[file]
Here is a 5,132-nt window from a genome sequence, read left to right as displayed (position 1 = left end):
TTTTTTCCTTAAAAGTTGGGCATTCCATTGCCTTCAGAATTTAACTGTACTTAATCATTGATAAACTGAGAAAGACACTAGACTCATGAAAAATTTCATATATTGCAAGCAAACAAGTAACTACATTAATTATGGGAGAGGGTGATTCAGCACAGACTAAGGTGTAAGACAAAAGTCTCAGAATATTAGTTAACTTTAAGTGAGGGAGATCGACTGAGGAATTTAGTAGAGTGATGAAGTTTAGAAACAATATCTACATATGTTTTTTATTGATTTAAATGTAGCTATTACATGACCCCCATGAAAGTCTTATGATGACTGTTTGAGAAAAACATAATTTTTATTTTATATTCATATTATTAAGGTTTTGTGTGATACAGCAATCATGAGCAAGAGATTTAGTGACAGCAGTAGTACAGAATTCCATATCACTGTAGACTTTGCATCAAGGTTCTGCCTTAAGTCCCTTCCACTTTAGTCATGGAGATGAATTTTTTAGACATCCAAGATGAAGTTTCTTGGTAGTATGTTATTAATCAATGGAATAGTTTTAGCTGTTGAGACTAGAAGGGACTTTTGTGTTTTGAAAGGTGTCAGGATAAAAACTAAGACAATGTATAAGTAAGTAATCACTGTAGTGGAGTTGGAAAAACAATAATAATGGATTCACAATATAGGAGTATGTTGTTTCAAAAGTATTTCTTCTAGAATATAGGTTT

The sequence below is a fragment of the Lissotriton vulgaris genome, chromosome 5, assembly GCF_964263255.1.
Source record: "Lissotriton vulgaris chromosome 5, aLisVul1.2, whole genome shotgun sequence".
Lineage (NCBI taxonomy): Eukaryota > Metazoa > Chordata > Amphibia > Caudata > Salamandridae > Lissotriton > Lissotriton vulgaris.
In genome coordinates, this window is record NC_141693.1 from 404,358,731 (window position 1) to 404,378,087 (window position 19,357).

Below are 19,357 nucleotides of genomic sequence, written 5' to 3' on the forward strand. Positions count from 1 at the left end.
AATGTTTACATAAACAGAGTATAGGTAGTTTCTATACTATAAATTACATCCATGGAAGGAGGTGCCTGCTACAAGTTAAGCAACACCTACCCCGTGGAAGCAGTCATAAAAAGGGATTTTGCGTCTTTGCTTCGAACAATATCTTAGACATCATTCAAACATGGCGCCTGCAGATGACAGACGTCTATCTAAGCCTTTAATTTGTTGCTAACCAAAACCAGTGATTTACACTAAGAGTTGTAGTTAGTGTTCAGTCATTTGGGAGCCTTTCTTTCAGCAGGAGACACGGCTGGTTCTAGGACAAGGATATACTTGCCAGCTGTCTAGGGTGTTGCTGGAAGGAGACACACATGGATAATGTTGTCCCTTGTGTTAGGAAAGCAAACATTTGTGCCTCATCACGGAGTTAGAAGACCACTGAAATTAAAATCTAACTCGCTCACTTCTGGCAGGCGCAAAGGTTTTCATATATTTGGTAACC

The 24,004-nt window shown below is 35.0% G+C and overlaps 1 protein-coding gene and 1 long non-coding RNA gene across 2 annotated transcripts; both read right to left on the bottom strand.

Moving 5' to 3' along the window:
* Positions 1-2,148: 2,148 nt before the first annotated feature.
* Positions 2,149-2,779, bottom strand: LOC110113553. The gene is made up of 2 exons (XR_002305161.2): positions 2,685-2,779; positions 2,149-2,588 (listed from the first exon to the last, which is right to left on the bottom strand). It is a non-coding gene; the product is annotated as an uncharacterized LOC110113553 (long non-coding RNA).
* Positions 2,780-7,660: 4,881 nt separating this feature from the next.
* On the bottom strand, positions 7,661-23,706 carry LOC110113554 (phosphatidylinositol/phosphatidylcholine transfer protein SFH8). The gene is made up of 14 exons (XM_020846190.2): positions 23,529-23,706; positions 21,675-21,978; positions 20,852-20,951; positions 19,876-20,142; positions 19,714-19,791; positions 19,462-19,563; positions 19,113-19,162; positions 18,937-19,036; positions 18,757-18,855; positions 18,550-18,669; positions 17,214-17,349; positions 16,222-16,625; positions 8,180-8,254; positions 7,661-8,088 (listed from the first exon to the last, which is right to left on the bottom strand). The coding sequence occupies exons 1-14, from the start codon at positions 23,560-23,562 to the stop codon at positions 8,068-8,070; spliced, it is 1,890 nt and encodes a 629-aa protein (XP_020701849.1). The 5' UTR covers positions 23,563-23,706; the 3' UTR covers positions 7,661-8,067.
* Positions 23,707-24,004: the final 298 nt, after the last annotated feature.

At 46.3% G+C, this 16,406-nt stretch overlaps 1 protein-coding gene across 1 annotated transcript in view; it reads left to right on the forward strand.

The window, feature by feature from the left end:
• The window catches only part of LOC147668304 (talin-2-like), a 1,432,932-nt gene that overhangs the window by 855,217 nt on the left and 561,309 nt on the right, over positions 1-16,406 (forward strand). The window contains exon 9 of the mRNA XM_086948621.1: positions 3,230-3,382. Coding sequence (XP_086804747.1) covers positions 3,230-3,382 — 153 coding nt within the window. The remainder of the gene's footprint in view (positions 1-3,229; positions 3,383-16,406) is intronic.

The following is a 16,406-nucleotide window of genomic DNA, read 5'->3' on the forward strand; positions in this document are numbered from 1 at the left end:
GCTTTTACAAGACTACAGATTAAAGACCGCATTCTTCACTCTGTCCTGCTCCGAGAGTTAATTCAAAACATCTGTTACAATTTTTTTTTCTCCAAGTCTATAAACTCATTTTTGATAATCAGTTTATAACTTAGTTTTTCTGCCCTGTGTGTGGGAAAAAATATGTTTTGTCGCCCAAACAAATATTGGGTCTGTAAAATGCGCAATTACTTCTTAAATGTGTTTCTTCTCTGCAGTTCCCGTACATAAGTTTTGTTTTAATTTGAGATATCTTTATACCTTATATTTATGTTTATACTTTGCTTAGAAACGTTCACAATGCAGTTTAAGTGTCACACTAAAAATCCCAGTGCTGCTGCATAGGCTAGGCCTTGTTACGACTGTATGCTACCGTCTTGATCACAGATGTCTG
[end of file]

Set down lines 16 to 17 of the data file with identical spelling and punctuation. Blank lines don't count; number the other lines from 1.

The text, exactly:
At 46.3% G+C, this 16,406-nt stretch overlaps 1 protein-coding gene across 1 annotated transcript in view; it reads left to right on the forward strand.

The window, feature by feature from the left end: